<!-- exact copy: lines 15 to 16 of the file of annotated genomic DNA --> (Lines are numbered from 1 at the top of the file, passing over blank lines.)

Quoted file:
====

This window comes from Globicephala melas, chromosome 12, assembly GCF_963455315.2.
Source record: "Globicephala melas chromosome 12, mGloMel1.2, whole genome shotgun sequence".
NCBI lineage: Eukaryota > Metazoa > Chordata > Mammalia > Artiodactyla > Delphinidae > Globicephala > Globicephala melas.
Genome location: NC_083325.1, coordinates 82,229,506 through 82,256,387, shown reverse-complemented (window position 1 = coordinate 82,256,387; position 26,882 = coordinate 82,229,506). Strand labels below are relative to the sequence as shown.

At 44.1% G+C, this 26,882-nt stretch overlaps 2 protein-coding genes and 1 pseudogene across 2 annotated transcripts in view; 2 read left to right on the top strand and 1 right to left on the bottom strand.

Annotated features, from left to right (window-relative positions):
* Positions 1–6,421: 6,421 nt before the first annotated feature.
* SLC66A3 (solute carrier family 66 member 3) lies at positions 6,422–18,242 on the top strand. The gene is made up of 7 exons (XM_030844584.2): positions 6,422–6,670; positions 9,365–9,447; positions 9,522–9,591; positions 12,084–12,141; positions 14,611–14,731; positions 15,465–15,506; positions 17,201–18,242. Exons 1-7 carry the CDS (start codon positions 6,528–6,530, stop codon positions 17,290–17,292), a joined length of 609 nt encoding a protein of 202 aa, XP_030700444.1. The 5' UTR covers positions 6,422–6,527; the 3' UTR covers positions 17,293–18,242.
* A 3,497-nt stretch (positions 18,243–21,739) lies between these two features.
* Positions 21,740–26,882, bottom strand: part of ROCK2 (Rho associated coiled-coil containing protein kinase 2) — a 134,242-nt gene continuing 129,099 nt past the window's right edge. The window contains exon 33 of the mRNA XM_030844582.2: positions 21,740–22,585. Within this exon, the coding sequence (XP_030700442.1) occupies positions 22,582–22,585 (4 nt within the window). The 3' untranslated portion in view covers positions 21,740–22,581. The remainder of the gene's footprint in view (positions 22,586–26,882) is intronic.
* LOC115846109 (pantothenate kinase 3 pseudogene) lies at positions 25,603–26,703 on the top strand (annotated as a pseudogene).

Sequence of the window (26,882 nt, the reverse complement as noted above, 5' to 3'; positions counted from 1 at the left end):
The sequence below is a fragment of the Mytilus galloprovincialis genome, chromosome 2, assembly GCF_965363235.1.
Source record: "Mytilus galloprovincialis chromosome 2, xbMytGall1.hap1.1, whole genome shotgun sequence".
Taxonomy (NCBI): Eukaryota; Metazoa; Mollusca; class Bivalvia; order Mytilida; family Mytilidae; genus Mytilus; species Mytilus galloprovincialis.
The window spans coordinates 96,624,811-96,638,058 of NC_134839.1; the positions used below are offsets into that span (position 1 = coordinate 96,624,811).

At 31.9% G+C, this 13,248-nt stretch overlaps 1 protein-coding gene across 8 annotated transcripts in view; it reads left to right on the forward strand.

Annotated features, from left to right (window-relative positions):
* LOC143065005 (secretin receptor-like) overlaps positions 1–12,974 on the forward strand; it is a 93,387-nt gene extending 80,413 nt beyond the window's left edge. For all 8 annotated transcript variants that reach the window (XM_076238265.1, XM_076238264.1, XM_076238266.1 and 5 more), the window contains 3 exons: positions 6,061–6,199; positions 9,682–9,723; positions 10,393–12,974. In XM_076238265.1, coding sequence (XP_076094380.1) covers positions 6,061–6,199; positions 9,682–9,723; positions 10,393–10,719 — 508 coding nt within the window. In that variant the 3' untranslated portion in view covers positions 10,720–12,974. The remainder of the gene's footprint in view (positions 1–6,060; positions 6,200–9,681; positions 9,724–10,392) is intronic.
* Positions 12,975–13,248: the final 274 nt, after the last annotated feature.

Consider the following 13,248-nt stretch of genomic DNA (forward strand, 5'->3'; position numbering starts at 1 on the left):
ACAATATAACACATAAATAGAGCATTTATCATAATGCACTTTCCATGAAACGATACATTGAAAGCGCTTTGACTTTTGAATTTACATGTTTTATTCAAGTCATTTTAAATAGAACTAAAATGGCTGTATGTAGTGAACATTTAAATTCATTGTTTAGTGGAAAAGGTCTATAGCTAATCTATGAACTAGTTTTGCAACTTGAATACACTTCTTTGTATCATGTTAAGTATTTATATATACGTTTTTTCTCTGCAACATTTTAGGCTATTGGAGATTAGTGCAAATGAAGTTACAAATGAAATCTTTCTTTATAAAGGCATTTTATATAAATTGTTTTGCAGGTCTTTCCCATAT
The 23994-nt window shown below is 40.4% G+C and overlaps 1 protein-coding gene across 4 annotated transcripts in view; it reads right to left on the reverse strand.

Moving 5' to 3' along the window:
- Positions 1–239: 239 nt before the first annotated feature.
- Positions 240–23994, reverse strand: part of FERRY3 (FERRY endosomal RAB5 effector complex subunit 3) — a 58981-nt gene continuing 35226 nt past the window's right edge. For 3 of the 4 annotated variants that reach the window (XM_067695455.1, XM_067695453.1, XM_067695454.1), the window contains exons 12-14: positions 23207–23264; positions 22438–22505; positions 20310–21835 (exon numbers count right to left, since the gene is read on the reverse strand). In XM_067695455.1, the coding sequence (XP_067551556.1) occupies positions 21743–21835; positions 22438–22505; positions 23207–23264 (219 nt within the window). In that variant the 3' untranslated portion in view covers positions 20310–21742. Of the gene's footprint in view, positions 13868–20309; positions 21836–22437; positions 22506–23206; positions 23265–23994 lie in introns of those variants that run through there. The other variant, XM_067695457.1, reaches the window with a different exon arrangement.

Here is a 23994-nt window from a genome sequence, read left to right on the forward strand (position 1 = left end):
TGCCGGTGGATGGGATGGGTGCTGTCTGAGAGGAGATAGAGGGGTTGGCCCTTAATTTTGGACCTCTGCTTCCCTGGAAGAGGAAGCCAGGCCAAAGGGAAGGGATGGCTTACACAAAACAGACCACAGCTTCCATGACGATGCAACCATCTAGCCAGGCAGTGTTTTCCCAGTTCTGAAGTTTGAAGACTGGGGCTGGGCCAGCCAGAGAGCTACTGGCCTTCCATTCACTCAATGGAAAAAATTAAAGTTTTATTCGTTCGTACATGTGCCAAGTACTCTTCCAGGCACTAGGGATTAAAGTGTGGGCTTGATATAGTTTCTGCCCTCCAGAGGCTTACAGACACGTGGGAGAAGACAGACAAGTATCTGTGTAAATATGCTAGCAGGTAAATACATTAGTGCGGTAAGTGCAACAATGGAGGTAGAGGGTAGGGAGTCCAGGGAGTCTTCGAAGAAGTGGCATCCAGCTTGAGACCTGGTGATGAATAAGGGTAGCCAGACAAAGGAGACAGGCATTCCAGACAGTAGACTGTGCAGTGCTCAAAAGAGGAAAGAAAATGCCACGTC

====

Taxonomy (NCBI): Eukaryota; Metazoa; Mollusca; class Bivalvia; order Mytilida; family Mytilidae; genus Mytilus; species Mytilus galloprovincialis.
The window spans coordinates 96,624,811-96,638,058 of NC_134839.1; the positions used below are offsets into that span (position 1 = coordinate 96,624,811).